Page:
KABUL, Afghanistan â Kabul Mayor Muhammad Yunus Nawandish, U.S. Ambassador Karl Eikenberryâs wife Ching Eikenberry, U.S. Army Col. Thomas Magness and other Afghan and U.S. officials flipped a switch at sunset to light up solar-powered streetlights on one of Kabulâs most important commercial corridors on Wednesday, Dec. 29.
The streetlight project is part of Nawandishâs âOpen Kabulâs Streets to the Nightâ initiative. The goal is to boost economic development in downtown Kabul by creating a safer environment for nighttime commerce.
âA solar-light system like this is very important to light the streets,â the mayor said through an interpreter during a press conference under one of the streetlights near Jumhoriat National Specialized Hospital. âIt is very important for peopleâs lives. The lights make security, the economy, everything much better,â he said.
Nawandish thanked the United States and the international community for helping to improve the quality of life in Kabul and throughout Afghanistan. The first 28 streetlights illuminate a nearly 1-kilometer stretch of Jumhoriat Road, which the officials noted is just the first phase of a larger project.
They announced that they are in the planning stages of expanding the program with streetlights along 4.4 kilometers of roads in two more phases in 2012. The proposed routes, distances, costs and schedule:
Phase 1 â Jumhoriat Road, from Jumhoriat National Specialized Hospital to Sherpoor traffic circle, 0.88 kilometers, completed.
Phase 2 â Foreign Affairs Road, from the Ministry of Foreign Affairs, connecting to Wazir Akbar Khan Road, past Wazir Akbar Khan Mosque, to Indira Gandhi Childrenâs Hospital, 2.05 kilometers, expected to be complete in 2012.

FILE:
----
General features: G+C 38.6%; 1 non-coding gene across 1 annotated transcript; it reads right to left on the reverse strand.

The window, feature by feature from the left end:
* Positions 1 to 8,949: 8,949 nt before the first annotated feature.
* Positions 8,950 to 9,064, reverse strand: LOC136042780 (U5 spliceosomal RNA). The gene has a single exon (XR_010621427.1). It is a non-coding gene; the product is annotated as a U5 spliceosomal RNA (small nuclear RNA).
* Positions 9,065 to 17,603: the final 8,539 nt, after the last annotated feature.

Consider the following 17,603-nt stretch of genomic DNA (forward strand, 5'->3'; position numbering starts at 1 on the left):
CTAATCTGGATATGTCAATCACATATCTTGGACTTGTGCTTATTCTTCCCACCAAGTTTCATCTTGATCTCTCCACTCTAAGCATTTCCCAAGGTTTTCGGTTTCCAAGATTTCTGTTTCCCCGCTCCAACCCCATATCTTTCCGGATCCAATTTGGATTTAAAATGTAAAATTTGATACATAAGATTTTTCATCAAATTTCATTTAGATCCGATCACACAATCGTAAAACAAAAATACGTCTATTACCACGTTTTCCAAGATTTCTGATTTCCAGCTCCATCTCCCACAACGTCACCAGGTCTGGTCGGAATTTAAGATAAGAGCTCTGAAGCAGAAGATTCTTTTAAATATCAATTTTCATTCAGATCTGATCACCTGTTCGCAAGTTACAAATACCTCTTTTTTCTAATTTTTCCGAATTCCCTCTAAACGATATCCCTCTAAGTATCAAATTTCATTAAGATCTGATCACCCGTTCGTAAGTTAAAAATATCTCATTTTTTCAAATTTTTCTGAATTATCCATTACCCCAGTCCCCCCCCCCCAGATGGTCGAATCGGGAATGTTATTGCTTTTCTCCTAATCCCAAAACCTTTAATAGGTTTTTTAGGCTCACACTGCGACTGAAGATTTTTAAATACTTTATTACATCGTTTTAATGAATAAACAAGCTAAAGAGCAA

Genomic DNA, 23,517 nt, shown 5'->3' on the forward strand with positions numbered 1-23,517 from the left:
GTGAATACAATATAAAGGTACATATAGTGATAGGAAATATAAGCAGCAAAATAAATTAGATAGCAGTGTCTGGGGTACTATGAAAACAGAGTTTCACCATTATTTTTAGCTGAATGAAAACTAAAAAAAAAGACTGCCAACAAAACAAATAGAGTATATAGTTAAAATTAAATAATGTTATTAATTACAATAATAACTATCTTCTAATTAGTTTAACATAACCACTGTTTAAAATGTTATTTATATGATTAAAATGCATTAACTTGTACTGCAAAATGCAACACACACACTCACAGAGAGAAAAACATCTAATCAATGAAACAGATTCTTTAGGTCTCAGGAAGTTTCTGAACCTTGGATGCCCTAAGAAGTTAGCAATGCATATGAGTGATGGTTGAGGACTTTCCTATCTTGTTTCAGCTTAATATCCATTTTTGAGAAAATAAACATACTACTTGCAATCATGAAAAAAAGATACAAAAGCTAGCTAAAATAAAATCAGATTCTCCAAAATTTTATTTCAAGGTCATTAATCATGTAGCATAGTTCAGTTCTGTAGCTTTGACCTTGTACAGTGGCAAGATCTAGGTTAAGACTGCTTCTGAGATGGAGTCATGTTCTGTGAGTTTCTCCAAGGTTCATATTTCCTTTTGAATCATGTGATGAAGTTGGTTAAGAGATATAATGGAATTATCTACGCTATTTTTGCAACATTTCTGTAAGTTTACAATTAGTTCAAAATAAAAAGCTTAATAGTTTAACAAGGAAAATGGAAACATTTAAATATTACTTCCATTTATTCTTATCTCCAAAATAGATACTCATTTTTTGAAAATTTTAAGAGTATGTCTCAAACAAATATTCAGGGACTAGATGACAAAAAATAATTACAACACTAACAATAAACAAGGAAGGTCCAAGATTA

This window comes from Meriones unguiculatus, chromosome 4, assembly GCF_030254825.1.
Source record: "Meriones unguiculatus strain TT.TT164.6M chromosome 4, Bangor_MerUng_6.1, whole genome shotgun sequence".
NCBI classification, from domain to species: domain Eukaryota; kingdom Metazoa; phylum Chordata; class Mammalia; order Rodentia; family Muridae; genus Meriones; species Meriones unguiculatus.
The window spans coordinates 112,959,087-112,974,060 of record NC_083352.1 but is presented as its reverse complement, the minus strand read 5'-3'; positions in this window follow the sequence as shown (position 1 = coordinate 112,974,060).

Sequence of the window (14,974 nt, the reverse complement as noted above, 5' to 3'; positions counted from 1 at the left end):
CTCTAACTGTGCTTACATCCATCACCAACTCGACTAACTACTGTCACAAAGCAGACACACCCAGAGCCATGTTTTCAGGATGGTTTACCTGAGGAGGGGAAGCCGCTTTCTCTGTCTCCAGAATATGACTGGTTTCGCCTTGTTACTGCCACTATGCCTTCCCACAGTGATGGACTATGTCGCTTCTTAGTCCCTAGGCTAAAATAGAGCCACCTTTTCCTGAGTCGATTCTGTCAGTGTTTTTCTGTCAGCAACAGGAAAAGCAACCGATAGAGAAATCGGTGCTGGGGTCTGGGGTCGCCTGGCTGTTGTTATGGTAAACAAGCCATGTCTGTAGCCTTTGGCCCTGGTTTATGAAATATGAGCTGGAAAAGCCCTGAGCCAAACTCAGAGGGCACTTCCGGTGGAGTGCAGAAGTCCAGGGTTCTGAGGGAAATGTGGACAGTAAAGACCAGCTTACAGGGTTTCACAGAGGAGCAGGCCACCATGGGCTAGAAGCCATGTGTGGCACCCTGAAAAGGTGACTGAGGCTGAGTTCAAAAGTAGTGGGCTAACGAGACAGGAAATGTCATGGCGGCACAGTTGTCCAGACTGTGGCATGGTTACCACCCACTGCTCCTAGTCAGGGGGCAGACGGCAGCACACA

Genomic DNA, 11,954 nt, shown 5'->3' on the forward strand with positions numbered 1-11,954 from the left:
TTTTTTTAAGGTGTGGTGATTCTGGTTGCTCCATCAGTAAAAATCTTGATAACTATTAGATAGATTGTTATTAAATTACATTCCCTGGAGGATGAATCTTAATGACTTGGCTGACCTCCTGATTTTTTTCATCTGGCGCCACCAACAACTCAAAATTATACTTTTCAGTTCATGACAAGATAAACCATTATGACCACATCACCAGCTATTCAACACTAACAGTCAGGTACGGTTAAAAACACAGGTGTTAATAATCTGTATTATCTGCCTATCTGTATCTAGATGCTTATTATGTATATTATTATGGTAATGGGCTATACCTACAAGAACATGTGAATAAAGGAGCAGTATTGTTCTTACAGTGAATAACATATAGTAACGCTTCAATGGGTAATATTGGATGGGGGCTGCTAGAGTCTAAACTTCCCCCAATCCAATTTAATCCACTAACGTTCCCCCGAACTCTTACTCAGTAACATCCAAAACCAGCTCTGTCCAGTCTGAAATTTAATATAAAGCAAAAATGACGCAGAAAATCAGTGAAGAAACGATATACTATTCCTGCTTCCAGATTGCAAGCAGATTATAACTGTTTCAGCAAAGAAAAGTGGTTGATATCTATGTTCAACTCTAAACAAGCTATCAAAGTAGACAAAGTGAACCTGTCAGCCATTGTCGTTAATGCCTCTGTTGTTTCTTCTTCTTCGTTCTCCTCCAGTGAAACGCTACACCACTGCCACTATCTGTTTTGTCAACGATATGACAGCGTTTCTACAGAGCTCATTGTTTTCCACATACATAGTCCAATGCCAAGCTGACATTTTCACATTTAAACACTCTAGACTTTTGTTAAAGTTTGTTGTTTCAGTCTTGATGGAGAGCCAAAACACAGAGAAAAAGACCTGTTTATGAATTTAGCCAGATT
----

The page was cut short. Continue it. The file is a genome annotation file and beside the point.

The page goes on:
Phase 3 â Wazir Akbar Khan Road, from Indira Gandhi Childrenâs Hospital past Massoud and Shahid Abdul Haq traffic circles, to a point near Kabul Stadium, 2.35 kilometers, expected to be complete in 2012.
The first phase proved that solar-powered lights are a viable option for Kabul, a city that has an inadequate electric grid, said Magness, commander of the U.S. Army Corps of Engineersâ district in northern Afghanistan.
Much of the capitol city is dark at night following three decades of war that have crippled the cityâs electrical grid. Each of the streetlights will generate its own power without drawing from Kabulâs overall power supply.
âWeâre confident that weâve identified a way ahead,â Magness said. âWhen you hear about the mayorâs vision of lighting up the city at night, you realize that renewable energy and this sustainable little effort here could amount to a lot.â
Ching Eikenberry, who is a member of a Kabul planning committee headed by the U.S. Agency for International Development, congratulated the mayor and members of his staff for working with the international community to develop the idea. âI am very, very grateful that I have this opportunity to witness the brightening of the city with my Afghan brothers and sisters,â she said.
Kevin Brownawell, the deputy mission director for the U.S. Agency for International Development, said the United States is committed to working with Nawandish to improve services for Kabul residents.
May 1, 2014